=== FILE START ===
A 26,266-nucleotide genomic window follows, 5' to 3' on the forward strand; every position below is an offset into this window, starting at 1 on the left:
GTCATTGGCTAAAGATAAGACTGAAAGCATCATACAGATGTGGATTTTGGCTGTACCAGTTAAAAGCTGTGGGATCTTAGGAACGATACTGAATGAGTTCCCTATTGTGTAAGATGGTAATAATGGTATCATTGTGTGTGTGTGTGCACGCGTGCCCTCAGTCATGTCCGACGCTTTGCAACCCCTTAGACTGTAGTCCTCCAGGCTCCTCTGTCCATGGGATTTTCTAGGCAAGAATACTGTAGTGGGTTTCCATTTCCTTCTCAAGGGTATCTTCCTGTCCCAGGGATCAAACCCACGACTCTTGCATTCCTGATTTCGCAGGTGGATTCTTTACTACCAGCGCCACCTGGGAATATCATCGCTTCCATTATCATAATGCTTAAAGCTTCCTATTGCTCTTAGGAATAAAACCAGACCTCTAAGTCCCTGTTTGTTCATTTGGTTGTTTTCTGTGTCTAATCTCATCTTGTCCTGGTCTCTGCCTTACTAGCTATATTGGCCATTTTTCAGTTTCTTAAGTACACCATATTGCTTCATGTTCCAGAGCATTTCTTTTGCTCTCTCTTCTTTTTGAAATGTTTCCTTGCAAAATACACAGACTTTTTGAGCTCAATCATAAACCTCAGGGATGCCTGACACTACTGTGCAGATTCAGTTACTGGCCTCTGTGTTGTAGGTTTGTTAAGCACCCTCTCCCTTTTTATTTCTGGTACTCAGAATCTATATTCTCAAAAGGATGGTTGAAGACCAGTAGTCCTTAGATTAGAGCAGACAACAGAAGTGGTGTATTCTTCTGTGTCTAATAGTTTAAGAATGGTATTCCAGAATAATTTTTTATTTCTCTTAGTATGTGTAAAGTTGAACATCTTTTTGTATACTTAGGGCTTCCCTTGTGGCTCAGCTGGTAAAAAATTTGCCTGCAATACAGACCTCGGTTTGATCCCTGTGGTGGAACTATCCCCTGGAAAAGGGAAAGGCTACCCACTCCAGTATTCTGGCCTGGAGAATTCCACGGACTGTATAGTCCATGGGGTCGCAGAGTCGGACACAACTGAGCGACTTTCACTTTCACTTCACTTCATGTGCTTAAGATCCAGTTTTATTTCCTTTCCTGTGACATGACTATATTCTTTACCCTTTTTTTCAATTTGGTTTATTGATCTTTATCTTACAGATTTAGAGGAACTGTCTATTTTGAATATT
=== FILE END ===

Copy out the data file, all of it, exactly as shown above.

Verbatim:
A 26,266-nucleotide genomic window follows, 5' to 3' on the forward strand; every position below is an offset into this window, starting at 1 on the left:
GTCATTGGCTAAAGATAAGACTGAAAGCATCATACAGATGTGGATTTTGGCTGTACCAGTTAAAAGCTGTGGGATCTTAGGAACGATACTGAATGAGTTCCCTATTGTGTAAGATGGTAATAATGGTATCATTGTGTGTGTGTGTGCACGCGTGCCCTCAGTCATGTCCGACGCTTTGCAACCCCTTAGACTGTAGTCCTCCAGGCTCCTCTGTCCATGGGATTTTCTAGGCAAGAATACTGTAGTGGGTTTCCATTTCCTTCTCAAGGGTATCTTCCTGTCCCAGGGATCAAACCCACGACTCTTGCATTCCTGATTTCGCAGGTGGATTCTTTACTACCAGCGCCACCTGGGAATATCATCGCTTCCATTATCATAATGCTTAAAGCTTCCTATTGCTCTTAGGAATAAAACCAGACCTCTAAGTCCCTGTTTGTTCATTTGGTTGTTTTCTGTGTCTAATCTCATCTTGTCCTGGTCTCTGCCTTACTAGCTATATTGGCCATTTTTCAGTTTCTTAAGTACACCATATTGCTTCATGTTCCAGAGCATTTCTTTTGCTCTCTCTTCTTTTTGAAATGTTTCCTTGCAAAATACACAGACTTTTTGAGCTCAATCATAAACCTCAGGGATGCCTGACACTACTGTGCAGATTCAGTTACTGGCCTCTGTGTTGTAGGTTTGTTAAGCACCCTCTCCCTTTTTATTTCTGGTACTCAGAATCTATATTCTCAAAAGGATGGTTGAAGACCAGTAGTCCTTAGATTAGAGCAGACAACAGAAGTGGTGTATTCTTCTGTGTCTAATAGTTTAAGAATGGTATTCCAGAATAATTTTTTATTTCTCTTAGTATGTGTAAAGTTGAACATCTTTTTGTATACTTAGGGCTTCCCTTGTGGCTCAGCTGGTAAAAAATTTGCCTGCAATACAGACCTCGGTTTGATCCCTGTGGTGGAACTATCCCCTGGAAAAGGGAAAGGCTACCCACTCCAGTATTCTGGCCTGGAGAATTCCACGGACTGTATAGTCCATGGGGTCGCAGAGTCGGACACAACTGAGCGACTTTCACTTTCACTTCACTTCATGTGCTTAAGATCCAGTTTTATTTCCTTTCCTGTGACATGACTATATTCTTTACCCTTTTTTTCAATTTGGTTTATTGATCTTTATCTTACAGATTTAGAGGAACTGTCTATTTTGAATATT